Choline is especially critical during the development of a human foetus. This is surprising because it’s more widely known that folate (folic acid) — the vitamin we get from dark green leafy vegetables and liver — is responsible for the closure of the neural tube, the embryo’s precursor to the central nervous system. Unless the neural tube closes, a baby may be born with the serious condition of spina bifida.
In fact, there’s a close relationship between folate metabolism and choline metabolism, as studies have shown. Both folate and choline are active as methyl donors — substances capable of donating a methyl group (CH3), such as betaine — and it’s the subsequent methylation reactions that appear to facilitate the closure of the neural tube.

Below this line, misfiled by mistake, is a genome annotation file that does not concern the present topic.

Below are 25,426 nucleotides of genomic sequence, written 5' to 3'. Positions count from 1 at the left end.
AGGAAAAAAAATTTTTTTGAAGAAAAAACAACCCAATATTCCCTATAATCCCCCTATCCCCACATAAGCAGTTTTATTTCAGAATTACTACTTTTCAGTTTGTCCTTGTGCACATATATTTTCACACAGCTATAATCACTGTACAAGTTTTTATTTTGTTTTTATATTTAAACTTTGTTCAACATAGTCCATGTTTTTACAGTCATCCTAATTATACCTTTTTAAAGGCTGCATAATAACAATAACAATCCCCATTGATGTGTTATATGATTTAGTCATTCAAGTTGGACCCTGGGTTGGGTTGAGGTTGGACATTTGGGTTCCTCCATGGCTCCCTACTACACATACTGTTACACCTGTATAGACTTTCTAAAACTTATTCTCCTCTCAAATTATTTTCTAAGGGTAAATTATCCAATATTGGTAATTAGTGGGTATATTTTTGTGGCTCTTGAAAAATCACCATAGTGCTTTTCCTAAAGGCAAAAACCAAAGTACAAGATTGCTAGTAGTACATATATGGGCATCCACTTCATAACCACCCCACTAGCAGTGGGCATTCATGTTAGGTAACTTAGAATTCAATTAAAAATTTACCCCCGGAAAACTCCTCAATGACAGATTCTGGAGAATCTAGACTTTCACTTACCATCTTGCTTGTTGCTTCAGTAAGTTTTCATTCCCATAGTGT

Choline’s Key Role
Although it plays many roles in the body and brain, choline’s main role is to act as a precursor for the synthesis of membrane phospholipids.
As most readers will know, all fats are lipids (from the Greek “lipos”: fat), including bad metabolites of fat such as cholesterol. However, fats are not the whole story, because there are actually eight categories of lipids, namely: fatty acids, glycerolipids, glycerophospholipids, sphingolipids, saccharolipids, and polyketides. Of these, we’re talking about derivitives of the fatty acids, the phospholipids which are a major component of all cell membranes.
There is one particular class of phospholipids — as found in egg yolk and soybeans — called phosphatidylcholine which has a phosphate group at the molecular level. These molecules are “amphipathic” which means they’re hydrophilic at one end (able to bond with water molecules) and hydrophobic at the other (able to repel water molecules).